|From:||Andrew Morton <akpm-AT-osdl.org>|
|To:||Benjamin Herrenschmidt <benh-AT-kernel.crashing.org>|
|Subject:||Re: [RFC] page fault retry with NOPAGE_RETRY|
|Date:||Wed, 20 Sep 2006 10:53:17 -0700|
|Cc:||Mike Waychison <mikew-AT-google.com>, linux-mm-AT-kvack.org, Linux Kernel list <linux-kernel-AT-vger.kernel.org>, Linus Torvalds <torvalds-AT-osdl.org>|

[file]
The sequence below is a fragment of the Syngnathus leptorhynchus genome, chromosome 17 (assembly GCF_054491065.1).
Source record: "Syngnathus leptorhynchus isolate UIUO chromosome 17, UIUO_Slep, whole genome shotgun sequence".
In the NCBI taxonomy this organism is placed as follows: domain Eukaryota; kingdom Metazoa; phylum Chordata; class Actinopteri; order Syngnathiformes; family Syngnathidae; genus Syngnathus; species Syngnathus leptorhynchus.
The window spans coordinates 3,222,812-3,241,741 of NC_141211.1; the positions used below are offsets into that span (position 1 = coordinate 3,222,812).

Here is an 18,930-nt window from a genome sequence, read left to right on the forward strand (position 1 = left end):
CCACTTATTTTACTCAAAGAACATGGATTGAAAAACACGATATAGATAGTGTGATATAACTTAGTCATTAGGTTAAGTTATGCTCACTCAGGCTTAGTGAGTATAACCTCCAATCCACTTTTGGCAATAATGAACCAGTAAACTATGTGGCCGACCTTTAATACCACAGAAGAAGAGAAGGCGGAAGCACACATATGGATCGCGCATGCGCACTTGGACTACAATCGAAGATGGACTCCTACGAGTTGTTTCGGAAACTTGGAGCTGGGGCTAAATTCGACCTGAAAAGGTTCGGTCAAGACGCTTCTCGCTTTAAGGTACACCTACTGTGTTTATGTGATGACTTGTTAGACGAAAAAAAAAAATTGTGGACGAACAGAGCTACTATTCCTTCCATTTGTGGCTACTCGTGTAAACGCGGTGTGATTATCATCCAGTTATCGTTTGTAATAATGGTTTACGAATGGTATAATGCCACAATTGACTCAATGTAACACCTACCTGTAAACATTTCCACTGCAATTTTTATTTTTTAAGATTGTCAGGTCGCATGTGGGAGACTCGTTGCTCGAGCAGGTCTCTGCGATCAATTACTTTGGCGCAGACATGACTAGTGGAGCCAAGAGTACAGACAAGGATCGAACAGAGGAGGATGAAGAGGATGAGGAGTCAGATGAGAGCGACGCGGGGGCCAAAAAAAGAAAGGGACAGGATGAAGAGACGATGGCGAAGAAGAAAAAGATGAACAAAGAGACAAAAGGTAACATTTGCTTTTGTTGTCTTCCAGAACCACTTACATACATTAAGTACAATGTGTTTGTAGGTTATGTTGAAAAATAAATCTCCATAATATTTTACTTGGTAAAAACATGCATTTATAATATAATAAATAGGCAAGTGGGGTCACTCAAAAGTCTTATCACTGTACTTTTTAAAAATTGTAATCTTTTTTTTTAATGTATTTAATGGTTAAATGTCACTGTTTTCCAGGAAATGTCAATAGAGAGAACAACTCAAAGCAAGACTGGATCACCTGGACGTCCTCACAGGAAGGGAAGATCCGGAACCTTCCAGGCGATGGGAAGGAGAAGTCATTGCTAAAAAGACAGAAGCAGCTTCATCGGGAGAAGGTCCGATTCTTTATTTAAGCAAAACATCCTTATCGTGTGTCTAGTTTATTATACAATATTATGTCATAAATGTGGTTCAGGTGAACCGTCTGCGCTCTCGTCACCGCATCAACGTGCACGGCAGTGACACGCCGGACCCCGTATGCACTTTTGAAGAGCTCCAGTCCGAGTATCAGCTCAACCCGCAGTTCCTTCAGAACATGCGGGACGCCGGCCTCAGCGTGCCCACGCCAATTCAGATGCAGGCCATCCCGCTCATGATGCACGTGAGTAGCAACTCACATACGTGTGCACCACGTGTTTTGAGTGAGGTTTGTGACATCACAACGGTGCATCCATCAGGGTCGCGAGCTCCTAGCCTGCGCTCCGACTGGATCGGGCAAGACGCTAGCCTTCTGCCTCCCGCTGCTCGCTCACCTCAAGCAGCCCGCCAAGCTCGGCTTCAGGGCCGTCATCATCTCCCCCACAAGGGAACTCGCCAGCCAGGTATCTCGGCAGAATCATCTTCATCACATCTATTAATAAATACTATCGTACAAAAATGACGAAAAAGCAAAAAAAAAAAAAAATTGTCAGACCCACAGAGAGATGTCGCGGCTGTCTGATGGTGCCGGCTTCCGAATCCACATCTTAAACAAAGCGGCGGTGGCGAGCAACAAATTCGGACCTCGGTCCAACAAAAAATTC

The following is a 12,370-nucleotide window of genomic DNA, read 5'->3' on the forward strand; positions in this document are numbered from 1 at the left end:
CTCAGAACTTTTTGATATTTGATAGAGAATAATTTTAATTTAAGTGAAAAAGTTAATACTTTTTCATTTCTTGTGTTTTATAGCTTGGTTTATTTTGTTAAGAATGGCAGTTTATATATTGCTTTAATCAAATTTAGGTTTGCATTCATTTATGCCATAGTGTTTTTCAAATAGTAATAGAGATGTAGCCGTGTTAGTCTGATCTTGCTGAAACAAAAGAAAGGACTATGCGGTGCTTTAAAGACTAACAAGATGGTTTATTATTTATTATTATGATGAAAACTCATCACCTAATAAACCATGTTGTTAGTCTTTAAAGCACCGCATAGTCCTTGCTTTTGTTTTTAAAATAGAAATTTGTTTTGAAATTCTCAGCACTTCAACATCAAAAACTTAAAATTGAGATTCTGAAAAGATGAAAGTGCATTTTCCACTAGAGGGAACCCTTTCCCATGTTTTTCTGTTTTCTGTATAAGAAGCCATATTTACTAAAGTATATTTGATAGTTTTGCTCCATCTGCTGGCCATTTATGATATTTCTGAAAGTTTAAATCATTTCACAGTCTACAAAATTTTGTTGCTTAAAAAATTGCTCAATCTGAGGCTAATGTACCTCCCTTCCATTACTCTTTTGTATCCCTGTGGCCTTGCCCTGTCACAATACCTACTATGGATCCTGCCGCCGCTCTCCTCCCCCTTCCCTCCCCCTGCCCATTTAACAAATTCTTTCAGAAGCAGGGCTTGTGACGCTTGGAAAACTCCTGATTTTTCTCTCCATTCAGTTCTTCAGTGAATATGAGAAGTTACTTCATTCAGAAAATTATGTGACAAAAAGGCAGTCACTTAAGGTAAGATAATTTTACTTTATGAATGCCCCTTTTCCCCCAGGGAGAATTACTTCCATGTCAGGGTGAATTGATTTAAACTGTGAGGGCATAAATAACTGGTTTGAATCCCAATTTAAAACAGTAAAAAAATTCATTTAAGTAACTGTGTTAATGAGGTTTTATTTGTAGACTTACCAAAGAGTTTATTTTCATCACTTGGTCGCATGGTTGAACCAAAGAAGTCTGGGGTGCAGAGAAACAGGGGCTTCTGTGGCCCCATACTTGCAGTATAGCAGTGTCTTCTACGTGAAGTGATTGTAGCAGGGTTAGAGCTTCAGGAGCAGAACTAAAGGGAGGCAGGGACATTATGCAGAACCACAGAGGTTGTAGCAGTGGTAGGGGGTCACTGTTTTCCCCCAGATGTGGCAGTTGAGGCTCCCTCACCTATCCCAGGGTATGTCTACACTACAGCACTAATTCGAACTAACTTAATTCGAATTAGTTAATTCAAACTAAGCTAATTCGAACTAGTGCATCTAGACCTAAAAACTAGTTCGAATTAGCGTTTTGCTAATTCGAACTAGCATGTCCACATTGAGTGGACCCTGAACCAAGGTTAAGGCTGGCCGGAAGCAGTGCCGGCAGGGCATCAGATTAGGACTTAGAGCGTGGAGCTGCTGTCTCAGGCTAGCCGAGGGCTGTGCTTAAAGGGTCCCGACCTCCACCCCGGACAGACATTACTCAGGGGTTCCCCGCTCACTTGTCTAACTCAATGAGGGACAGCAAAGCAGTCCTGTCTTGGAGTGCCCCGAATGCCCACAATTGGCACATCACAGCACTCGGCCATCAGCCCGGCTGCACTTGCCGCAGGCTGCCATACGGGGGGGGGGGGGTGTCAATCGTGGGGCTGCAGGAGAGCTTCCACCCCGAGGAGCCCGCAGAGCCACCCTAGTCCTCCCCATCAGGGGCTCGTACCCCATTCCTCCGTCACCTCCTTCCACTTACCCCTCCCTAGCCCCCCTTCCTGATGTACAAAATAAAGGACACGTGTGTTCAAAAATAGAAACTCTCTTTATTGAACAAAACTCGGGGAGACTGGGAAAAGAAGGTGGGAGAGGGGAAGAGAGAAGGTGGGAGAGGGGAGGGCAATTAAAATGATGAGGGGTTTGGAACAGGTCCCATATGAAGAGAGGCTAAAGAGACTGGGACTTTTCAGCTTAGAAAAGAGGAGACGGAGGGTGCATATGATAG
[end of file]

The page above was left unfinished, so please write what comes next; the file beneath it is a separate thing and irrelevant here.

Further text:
On Wed, 20 Sep 2006 16:54:59 +1000 Benjamin Herrenschmidt <email@example.com> wrote: > > It's a choice between two behaviours: > > > > a) get stuck in the kernel until someone kills you and > > > > b) fault the page in and proceed as expected. > > > > Option b) is better, no? > > That's what I don't understand... where is the actual race that can > cause the livelock you are mentioning. Suppose a program (let's call it "DoS") is written which sits in a loop doing fadvise(FADV_DONTNEED) against some parts of /lib/libc.so. Now suppose another process (let's call it "bash") tries to execute that page. bash will take a major fault, will submit a read and then it will do wait_on_page(). I/O completes and the page comes unlocked. Now there is a time window in which DoS can shoot that page down again. And it's quite a lengthy window - bash need to wake up, get scheduled, take mmap_sem, return to do_page_fault(), redo the vma lookup and the pagetable walk and the pagecache lookup. That's plenty of time in which DoS can shoot down the page again. Particularly since every other program in the machine is stuck in disk wait in its pagefault handler ;) All of this will cause bash to get permanently stuck in the kernel. And I don't think it's acceptable to just allow bash to be killed off: - one would need a statically-linked shell to be able to do this. - if one didn't kill off DoS first, it wouldn't help. A statically linked `ps' is also needed. - having to kill off sshd, xinetd, httpd, etc isn't a very happy solution. - you can't kill off /sbin/init. So I think there's a nasty DoS here if we permit infinite retries. But it's not just that - there might be other situations under really heavy memory pressure where livelocks like this can occur. It's just a general robustness-of-implementation issue.
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